4 Executive Job Search Blunders

by Meg Guiseppi on June 25, 2012

Wonder what career professionals in the thick of the job search landscape say are the worst things they see job seekers do . . . things that are sabotaging their chances to land the jobs they want?

My good friend Hannah Morgan (Career Sherpa, @CareerSherpa) recently put the question to a number of us — career coaches, resume writers, recruiters and HR professionals — and got a variety of answers, posted in Part One and Part Two of “What Is the Biggest Mistake Made By Job Seekers?

The two main themes were:

  • Saying the wrong things, and
  • Coming across as lacking focus and a plan

Here’s a teaser . . . three of my favorite job search folks’ answers (with their Twitter handles – check out their conversations there for more advice):

1. Job seekers don’t worry enough about their online reputation and the possibility that mistaken online identity is sabotaging their job search efforts. The solution is Defensive Googling.  ~ Susan P. Joyce, @JobHuntOrg, Job-Hunt.org and WorkCoachCafe.com

2. Simply asking people if they know of appropriate job openings is not networking! It creates awkward silence since people are not walking job boards. Instead, asking who else they know that would be a worthwhile contact for you is generally much more productive. ~ Harry Urschel, @eExecutives, The Wise Job Search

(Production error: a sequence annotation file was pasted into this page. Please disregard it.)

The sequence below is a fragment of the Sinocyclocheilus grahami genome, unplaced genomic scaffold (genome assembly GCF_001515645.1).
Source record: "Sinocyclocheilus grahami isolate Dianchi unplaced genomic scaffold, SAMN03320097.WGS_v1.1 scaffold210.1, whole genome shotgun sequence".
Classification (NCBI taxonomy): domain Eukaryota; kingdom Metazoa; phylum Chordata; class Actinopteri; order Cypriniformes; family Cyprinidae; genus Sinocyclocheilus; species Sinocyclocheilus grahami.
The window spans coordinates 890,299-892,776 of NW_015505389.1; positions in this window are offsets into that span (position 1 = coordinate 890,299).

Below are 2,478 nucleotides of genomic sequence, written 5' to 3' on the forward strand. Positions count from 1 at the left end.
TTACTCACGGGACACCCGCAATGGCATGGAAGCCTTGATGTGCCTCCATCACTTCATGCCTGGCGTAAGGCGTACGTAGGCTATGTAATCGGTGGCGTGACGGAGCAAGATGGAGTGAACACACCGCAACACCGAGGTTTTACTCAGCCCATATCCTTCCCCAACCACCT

3. Most job seekers do not establish clear and tangible job search objectives. They leave their network with no clear idea of how they can help. ~ Tim Tyrell-Smith, @TimsStrategyTim’s Strategy

And my own contribution:

4. Understandably, job seekers can make many mistakes in the complicated new world of job search, but the biggest ones are these two, that go hand-in-hand:

→ Skipping over the essential first step – identifying the kind of job you want, targeting the companies that will be a mutual good fit, and researching their current needs and challenges to determine how your expertise can help them.

→ Running straight for your old resume (if you can find it) and updating it – without first knowing who you’re targeting, defining your personal brand, and creating content (for your resume, online profiles and other materials) designed to market your unique value proposition and resonate with your target employers.

Go to the two articles for lots of good advice from people in the know.

Related posts:

Today’s Executive Job Search Toolkit

5 Executive Job Search Tactics You Need To Try

Self-Google or Doom Your Executive Job Search

{ 2 comments… read them below or add one }

1 Meg Guiseppi June 25, 2012 at 9:34 am

Tim,

You bring up an important point about moving into job search with confidence. Knowing who your target audience is and what they’re all about, as you plan and navigate your strategy, will give you that confidence to excel as a candidate.

Thanks so much for commenting!

2 Tim Tyrell-Smith June 25, 2012 at 9:10 am

Love your contribution, Meg. Having a strategy makes all the difference. Not only are you more likely to be doing the right things, but you are also doing them with more confidence.

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